Operators tend to frame their counter-notices in two parts: the first part asserts that the person serving the notice is not entitled to require removal of the apparatus and the second part says (without prejudice to the first) that if the notice were held to be valid then the operator would take steps to secure its rights over the site.

In practice, (assuming that a paragraph 2 agreement would be unlikely) this requires service of a paragraph 5 notice and (as an interim step) making an application under paragraph 6 of the Code for temporary rights pending the outcome of proceedings under paragraph 5.

Paragraph 21 cannot be excluded or varied by agreement. Consequently, provisions commonly found in agreements, leases or licences which purport to limit the right of an operator to serve a counter-notice under paragraph 21(3) will be ineffective for that purpose. (Although such provisions may be useful for other reasons – see below.)

If the operator will not agree to remove its apparatus voluntarily, then the property owner is required to pursue Court proceedings in order to seek to achieve this. This can delay any plans which the property owner may have for its property and increase costs.

When considering a property owner’s application under paragraph 21, the Court must consider whether the steps specified in the operator’s counter-notice would secure the rights necessary to keep the apparatus on the land.

In essence, this requires the Court to consider the outcome (and therefore to apply the tests) of a paragraph 5 application (see below). There is therefore no guarantee as to the outcome of the property owner’s claim for possession.

Test under paragraph 5 of the Code

The Court may make an Order for the installation of electronic communications apparatus under paragraph 5 if, but only if, it is satisfied that any prejudice caused by the Order:

  • is capable of being adequately compensated for by money, or
  • is outweighed by the benefit accruing from the Order to the persons whose access to an electronic communications network, or to electronic communications services, will be secured by the Order.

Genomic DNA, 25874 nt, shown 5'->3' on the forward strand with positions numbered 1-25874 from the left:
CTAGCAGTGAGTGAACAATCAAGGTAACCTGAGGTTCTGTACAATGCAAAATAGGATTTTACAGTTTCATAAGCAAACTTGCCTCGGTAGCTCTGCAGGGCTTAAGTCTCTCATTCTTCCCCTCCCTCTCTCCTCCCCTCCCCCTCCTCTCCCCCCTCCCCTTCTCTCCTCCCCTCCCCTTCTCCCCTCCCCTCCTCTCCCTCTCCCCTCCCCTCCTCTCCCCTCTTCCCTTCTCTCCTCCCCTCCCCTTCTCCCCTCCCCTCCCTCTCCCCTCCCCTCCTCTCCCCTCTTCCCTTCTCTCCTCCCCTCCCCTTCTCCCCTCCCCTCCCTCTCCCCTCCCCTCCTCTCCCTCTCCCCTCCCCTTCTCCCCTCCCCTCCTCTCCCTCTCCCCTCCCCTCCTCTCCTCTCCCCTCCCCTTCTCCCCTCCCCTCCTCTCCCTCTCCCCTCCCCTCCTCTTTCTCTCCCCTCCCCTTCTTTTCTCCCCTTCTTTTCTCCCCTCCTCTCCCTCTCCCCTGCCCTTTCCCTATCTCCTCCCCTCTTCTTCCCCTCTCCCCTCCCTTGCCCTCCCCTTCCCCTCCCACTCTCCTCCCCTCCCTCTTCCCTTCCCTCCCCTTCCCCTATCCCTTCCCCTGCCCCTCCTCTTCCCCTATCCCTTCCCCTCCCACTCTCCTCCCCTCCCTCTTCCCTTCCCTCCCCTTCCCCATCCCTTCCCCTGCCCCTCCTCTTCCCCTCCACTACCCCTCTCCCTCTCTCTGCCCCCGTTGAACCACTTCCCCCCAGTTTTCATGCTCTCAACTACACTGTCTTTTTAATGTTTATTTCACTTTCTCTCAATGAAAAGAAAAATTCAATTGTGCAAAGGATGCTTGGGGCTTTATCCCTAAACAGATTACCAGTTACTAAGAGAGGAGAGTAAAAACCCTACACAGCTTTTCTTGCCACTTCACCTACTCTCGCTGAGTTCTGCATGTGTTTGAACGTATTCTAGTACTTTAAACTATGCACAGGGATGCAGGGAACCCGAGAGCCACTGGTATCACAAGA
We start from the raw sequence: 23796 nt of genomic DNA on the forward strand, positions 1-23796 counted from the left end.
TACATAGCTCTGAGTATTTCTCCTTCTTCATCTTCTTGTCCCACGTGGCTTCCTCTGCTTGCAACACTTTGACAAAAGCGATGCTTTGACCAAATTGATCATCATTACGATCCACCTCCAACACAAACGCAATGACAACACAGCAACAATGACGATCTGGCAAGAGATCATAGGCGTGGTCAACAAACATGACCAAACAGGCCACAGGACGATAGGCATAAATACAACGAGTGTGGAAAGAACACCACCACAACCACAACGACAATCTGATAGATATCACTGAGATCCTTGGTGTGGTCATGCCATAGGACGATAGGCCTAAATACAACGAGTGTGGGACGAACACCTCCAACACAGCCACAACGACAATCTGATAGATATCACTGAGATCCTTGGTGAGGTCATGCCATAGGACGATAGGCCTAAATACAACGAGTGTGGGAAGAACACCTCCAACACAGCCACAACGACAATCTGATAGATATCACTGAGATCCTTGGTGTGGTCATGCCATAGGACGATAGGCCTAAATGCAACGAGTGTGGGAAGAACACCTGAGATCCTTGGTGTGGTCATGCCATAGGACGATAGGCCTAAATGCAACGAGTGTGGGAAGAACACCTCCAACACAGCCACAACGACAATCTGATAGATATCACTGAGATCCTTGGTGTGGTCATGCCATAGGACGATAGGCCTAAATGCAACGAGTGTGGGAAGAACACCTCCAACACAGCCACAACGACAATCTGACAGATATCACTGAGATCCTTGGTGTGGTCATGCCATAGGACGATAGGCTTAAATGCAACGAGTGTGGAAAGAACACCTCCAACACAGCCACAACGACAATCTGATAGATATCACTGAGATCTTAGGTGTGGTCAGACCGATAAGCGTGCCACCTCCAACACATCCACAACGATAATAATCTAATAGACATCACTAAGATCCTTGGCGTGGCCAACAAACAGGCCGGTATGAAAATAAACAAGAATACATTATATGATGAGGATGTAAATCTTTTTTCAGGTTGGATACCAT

In determining the extent of the prejudice, and the weight of that benefit, the Court shall have regard to all the circumstances and to the principle that no person should unreasonably be denied access to an electronic communications network or to electronic communications services.

There is a lack of case law as to how this test is likely to be applied by the Courts, since operators tend to shy away from the risk of having their Code rights – and the level of consideration to be paid for those rights - determined by the Court.

In relation to the weighing of prejudice and benefit, the Code provides no guidance as to the circumstances in which it might be reasonable to deny a person access to an electronic communications network.

There is an argument that the Court is not being asked to consider whether the public would be unreasonably deprived of a particular network or service, but whether the public would be unreasonably deprived of networks or services per se.

However, the Law Commission’s proposals for updating the Code indicate that there should be consideration of the public interest in access to a choice of high quality electronic communications services.

Is paragraph 21 a real problem for property owners?

Issues relating to the removal of Code apparatus tend to arise where a property owner wishes to redevelop its property. In such cases, it seems likely that the Court would be under severe pressure to find that compensation in money would not be adequate where the effect of making an Order would be to thwart a major development or redevelopment.

Alternatively, it is possible that the Court may indicate that for such monetary compensation to be adequate it would have to approach the anticipated returns to the developer or property owner over the projected lifespan of the development, albeit discounted for accelerated receipt.

If the development were not thwarted, but merely made more expensive by the need to plan around apparatus, then the figures may be smaller, but still significant. Faced with such a potential cost, an operator may well conclude that the payment of compensation would render the site wholly uneconomic.

It is also worth mentioning that, although paragraph 21 cannot be excluded or varied (as stated above), the Court’s consideration of the balance of prejudice and benefit might be affected by any agreement or undertaking previously given by the operator not to serve counter-notice under paragraph 21(3).

Such a provision may help a property owner to persuade the Court that the loss to the operator of its particular site would not be fatal to the operator’s network, notwithstanding the clear terms of paragraphs 27(2) and 27(3) of the Code.

In my experience, property owners can help to ensure that apparatus is removed within their preferred timetable for redevelopment if they discuss the position with the operators well in advance – so that the operators have time to investigate and secure an alternative site.